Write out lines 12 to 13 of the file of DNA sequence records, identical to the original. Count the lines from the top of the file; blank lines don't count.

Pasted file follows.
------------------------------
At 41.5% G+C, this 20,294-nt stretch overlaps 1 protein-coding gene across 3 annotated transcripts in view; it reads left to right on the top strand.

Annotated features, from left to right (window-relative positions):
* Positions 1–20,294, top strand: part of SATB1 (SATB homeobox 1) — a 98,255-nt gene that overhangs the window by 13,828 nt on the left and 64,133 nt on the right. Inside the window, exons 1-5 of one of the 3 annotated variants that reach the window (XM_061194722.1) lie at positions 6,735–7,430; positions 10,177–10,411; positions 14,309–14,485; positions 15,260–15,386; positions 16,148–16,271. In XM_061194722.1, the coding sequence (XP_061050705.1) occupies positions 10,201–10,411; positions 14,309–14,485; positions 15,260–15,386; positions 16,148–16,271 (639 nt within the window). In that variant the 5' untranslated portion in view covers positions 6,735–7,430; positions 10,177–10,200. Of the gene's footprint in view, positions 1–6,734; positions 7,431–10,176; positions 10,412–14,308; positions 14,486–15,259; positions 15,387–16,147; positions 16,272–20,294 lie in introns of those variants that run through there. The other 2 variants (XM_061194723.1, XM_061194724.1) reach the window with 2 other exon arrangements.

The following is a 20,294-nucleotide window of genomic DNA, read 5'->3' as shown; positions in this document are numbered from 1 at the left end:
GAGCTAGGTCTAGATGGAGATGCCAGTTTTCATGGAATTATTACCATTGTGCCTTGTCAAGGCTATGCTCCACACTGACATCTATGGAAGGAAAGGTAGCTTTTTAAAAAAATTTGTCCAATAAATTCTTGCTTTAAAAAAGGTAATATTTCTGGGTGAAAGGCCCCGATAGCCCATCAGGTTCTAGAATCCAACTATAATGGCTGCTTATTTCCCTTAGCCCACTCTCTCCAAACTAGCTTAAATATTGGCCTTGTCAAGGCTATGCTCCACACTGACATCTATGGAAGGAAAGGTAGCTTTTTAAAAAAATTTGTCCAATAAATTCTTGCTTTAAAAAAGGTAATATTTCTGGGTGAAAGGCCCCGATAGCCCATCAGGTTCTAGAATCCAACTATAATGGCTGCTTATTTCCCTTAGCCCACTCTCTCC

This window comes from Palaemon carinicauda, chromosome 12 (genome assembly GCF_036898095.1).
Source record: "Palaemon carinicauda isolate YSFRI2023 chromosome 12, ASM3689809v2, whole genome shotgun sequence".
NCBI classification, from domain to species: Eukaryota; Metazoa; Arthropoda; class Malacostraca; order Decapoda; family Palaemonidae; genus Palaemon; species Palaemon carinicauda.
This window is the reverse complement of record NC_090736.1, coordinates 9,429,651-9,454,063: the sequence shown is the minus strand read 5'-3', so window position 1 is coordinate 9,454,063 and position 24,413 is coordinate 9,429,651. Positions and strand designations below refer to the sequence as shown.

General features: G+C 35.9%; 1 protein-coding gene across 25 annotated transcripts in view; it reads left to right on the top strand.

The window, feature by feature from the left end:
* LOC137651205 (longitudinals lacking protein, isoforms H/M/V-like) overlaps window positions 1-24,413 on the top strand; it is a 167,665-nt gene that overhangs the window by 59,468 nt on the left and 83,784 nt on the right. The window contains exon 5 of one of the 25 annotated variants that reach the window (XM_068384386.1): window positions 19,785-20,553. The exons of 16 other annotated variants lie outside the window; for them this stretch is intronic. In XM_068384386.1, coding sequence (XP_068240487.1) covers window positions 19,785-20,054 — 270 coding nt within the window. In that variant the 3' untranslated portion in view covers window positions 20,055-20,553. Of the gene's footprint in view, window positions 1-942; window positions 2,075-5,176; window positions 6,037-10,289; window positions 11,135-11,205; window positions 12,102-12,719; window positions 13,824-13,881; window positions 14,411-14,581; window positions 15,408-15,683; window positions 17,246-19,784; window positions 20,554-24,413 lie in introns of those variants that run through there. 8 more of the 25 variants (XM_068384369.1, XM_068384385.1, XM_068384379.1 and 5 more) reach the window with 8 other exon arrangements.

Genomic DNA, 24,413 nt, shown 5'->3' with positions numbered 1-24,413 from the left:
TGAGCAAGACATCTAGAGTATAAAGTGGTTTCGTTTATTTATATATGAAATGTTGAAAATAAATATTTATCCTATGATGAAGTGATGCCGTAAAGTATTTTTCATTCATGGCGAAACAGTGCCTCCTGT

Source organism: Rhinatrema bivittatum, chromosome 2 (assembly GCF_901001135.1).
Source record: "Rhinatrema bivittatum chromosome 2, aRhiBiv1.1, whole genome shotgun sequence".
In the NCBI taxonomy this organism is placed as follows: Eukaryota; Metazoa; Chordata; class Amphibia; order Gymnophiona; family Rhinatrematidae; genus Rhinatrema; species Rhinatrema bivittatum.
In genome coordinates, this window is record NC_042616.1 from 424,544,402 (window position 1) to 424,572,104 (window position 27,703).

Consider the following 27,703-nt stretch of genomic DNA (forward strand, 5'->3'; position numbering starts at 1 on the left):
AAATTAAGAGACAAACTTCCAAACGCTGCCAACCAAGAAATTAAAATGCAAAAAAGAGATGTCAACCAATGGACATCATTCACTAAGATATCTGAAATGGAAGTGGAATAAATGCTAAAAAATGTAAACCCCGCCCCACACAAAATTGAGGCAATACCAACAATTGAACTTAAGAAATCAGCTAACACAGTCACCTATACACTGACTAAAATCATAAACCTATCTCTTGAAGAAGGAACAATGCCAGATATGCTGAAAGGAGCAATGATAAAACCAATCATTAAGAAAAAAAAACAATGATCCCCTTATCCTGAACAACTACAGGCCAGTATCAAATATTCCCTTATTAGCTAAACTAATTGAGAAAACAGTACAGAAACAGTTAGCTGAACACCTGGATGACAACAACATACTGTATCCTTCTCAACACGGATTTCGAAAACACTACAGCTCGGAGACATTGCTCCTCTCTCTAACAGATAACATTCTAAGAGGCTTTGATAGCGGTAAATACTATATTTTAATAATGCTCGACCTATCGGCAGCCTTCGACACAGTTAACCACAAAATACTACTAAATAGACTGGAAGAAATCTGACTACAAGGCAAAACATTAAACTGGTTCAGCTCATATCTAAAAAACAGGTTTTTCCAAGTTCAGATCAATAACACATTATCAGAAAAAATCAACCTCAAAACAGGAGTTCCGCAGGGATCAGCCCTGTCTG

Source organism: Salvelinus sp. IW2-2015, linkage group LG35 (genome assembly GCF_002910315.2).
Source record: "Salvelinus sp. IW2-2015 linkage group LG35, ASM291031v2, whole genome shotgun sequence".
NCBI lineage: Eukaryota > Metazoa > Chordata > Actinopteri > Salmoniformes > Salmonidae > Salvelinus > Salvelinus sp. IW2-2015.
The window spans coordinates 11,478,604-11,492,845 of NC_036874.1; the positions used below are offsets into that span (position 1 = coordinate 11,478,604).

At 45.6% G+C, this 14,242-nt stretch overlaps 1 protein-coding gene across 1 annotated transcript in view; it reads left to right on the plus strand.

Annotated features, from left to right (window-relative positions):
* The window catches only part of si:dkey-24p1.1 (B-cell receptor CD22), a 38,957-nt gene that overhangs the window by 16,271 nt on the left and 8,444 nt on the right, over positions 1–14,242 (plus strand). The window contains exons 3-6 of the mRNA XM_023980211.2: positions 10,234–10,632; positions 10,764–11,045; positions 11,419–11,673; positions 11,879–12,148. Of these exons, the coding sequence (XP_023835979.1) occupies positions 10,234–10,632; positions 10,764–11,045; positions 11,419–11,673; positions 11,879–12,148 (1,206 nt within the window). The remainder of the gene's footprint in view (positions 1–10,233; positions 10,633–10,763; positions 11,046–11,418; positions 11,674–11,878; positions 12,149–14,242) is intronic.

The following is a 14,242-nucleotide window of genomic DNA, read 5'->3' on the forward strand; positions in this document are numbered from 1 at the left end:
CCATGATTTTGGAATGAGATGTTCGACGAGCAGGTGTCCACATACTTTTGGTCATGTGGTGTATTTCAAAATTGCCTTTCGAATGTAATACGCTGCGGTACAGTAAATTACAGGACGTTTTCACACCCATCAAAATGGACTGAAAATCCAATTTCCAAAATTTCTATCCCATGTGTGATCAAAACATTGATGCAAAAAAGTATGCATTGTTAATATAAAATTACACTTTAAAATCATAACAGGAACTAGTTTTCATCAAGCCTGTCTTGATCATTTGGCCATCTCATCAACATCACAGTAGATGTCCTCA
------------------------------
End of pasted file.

* LOC137651205 (longitudinals lacking protein, isoforms H/M/V-like) overlaps window positions 1-24,413 on the top strand; it is a 167,665-nt gene that overhangs the window by 59,468 nt on the left and 83,784 nt on the right. The window contains exon 5 of one of the 25 annotated variants that reach the window (XM_068384386.1): window positions 19,785-20,553. The exons of 16 other annotated variants lie outside the window; for them this stretch is intronic. In XM_068384386.1, coding sequence (XP_068240487.1) covers window positions 19,785-20,054 — 270 coding nt within the window. In that variant the 3' untranslated portion in view covers window positions 20,055-20,553. Of the gene's footprint in view, window positions 1-942; window positions 2,075-5,176; window positions 6,037-10,289; window positions 11,135-11,205; window positions 12,102-12,719; window positions 13,824-13,881; window positions 14,411-14,581; window positions 15,408-15,683; window positions 17,246-19,784; window positions 20,554-24,413 lie in introns of those variants that run through there. 8 more of the 25 variants (XM_068384369.1, XM_068384385.1, XM_068384379.1 and 5 more) reach the window with 8 other exon arrangements.

Genomic DNA, 24,413 nt, shown 5'->3' with positions numbered 1-24,413 from the left: